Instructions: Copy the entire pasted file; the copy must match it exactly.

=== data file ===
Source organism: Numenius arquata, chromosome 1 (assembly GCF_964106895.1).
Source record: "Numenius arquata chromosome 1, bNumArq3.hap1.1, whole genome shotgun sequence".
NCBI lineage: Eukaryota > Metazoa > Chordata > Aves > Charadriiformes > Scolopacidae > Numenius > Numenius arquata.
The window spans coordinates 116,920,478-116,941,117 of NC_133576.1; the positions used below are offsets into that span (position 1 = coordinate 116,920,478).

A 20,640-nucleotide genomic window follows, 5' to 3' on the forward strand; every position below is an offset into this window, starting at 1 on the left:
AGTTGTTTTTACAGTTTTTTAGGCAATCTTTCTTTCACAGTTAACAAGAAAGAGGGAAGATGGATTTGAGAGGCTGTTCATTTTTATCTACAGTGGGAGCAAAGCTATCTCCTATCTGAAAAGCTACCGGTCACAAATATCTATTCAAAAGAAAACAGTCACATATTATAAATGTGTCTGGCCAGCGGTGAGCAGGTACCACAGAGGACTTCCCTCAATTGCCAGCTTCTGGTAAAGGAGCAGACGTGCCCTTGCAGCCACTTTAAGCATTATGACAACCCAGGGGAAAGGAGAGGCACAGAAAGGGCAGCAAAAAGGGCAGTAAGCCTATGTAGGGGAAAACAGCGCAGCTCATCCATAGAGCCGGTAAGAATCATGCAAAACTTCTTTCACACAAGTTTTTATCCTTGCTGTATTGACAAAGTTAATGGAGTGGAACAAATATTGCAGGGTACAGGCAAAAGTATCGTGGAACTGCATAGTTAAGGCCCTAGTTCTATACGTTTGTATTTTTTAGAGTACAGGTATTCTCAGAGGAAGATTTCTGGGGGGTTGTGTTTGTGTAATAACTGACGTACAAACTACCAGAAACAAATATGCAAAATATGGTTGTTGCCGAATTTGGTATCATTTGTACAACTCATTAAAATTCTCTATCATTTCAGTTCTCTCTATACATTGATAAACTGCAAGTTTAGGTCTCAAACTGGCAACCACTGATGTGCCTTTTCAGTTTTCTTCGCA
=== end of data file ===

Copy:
Source organism: Numenius arquata, chromosome 1 (assembly GCF_964106895.1).
Source record: "Numenius arquata chromosome 1, bNumArq3.hap1.1, whole genome shotgun sequence".
NCBI lineage: Eukaryota > Metazoa > Chordata > Aves > Charadriiformes > Scolopacidae > Numenius > Numenius arquata.
The window spans coordinates 116,920,478-116,941,117 of NC_133576.1; the positions used below are offsets into that span (position 1 = coordinate 116,920,478).

A 20,640-nucleotide genomic window follows, 5' to 3' on the forward strand; every position below is an offset into this window, starting at 1 on the left:
AGTTGTTTTTACAGTTTTTTAGGCAATCTTTCTTTCACAGTTAACAAGAAAGAGGGAAGATGGATTTGAGAGGCTGTTCATTTTTATCTACAGTGGGAGCAAAGCTATCTCCTATCTGAAAAGCTACCGGTCACAAATATCTATTCAAAAGAAAACAGTCACATATTATAAATGTGTCTGGCCAGCGGTGAGCAGGTACCACAGAGGACTTCCCTCAATTGCCAGCTTCTGGTAAAGGAGCAGACGTGCCCTTGCAGCCACTTTAAGCATTATGACAACCCAGGGGAAAGGAGAGGCACAGAAAGGGCAGCAAAAAGGGCAGTAAGCCTATGTAGGGGAAAACAGCGCAGCTCATCCATAGAGCCGGTAAGAATCATGCAAAACTTCTTTCACACAAGTTTTTATCCTTGCTGTATTGACAAAGTTAATGGAGTGGAACAAATATTGCAGGGTACAGGCAAAAGTATCGTGGAACTGCATAGTTAAGGCCCTAGTTCTATACGTTTGTATTTTTTAGAGTACAGGTATTCTCAGAGGAAGATTTCTGGGGGGTTGTGTTTGTGTAATAACTGACGTACAAACTACCAGAAACAAATATGCAAAATATGGTTGTTGCCGAATTTGGTATCATTTGTACAACTCATTAAAATTCTCTATCATTTCAGTTCTCTCTATACATTGATAAACTGCAAGTTTAGGTCTCAAACTGGCAACCACTGATGTGCCTTTTCAGTTTTCTTCGCA